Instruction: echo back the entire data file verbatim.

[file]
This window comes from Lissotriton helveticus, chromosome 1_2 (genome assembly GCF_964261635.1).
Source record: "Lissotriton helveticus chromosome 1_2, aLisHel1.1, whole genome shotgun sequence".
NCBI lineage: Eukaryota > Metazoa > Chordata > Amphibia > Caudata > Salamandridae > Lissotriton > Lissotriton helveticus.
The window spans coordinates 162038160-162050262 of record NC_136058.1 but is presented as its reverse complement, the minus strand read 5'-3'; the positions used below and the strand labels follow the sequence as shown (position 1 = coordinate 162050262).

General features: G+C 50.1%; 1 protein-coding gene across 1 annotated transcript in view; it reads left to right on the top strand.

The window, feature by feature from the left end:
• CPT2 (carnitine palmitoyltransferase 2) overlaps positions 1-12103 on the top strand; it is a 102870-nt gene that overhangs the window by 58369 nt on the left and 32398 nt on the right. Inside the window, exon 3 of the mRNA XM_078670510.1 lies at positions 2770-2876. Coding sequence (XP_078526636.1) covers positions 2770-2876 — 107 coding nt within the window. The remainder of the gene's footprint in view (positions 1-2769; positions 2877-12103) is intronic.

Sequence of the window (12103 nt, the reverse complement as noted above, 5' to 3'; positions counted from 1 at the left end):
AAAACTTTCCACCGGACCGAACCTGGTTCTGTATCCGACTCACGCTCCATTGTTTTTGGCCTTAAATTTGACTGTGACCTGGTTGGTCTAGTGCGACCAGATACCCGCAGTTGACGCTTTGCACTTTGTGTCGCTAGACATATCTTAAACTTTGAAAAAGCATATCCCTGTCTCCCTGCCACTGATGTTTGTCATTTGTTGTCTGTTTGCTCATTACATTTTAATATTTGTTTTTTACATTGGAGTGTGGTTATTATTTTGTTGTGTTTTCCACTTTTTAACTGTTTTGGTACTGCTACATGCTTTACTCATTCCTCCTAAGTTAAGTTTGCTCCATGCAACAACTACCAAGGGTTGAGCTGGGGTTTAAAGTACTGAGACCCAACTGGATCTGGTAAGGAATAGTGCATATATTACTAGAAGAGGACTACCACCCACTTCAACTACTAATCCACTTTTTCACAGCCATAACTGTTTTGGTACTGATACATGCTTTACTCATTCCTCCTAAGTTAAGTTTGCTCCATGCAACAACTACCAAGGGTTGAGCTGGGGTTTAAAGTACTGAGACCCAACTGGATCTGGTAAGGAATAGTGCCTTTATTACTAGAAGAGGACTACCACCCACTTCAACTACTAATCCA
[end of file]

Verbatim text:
This window comes from Lissotriton helveticus, chromosome 1_2 (genome assembly GCF_964261635.1).
Source record: "Lissotriton helveticus chromosome 1_2, aLisHel1.1, whole genome shotgun sequence".
NCBI lineage: Eukaryota > Metazoa > Chordata > Amphibia > Caudata > Salamandridae > Lissotriton > Lissotriton helveticus.
The window spans coordinates 162038160-162050262 of record NC_136058.1 but is presented as its reverse complement, the minus strand read 5'-3'; the positions used below and the strand labels follow the sequence as shown (position 1 = coordinate 162050262).

General features: G+C 50.1%; 1 protein-coding gene across 1 annotated transcript in view; it reads left to right on the top strand.

The window, feature by feature from the left end:
• CPT2 (carnitine palmitoyltransferase 2) overlaps positions 1-12103 on the top strand; it is a 102870-nt gene that overhangs the window by 58369 nt on the left and 32398 nt on the right. Inside the window, exon 3 of the mRNA XM_078670510.1 lies at positions 2770-2876. Coding sequence (XP_078526636.1) covers positions 2770-2876 — 107 coding nt within the window. The remainder of the gene's footprint in view (positions 1-2769; positions 2877-12103) is intronic.

Sequence of the window (12103 nt, the reverse complement as noted above, 5' to 3'; positions counted from 1 at the left end):
AAAACTTTCCACCGGACCGAACCTGGTTCTGTATCCGACTCACGCTCCATTGTTTTTGGCCTTAAATTTGACTGTGACCTGGTTGGTCTAGTGCGACCAGATACCCGCAGTTGACGCTTTGCACTTTGTGTCGCTAGACATATCTTAAACTTTGAAAAAGCATATCCCTGTCTCCCTGCCACTGATGTTTGTCATTTGTTGTCTGTTTGCTCATTACATTTTAATATTTGTTTTTTACATTGGAGTGTGGTTATTATTTTGTTGTGTTTTCCACTTTTTAACTGTTTTGGTACTGCTACATGCTTTACTCATTCCTCCTAAGTTAAGTTTGCTCCATGCAACAACTACCAAGGGTTGAGCTGGGGTTTAAAGTACTGAGACCCAACTGGATCTGGTAAGGAATAGTGCATATATTACTAGAAGAGGACTACCACCCACTTCAACTACTAATCCACTTTTTCACAGCCATAACTGTTTTGGTACTGATACATGCTTTACTCATTCCTCCTAAGTTAAGTTTGCTCCATGCAACAACTACCAAGGGTTGAGCTGGGGTTTAAAGTACTGAGACCCAACTGGATCTGGTAAGGAATAGTGCCTTTATTACTAGAAGAGGACTACCACCCACTTCAACTACTAATCCA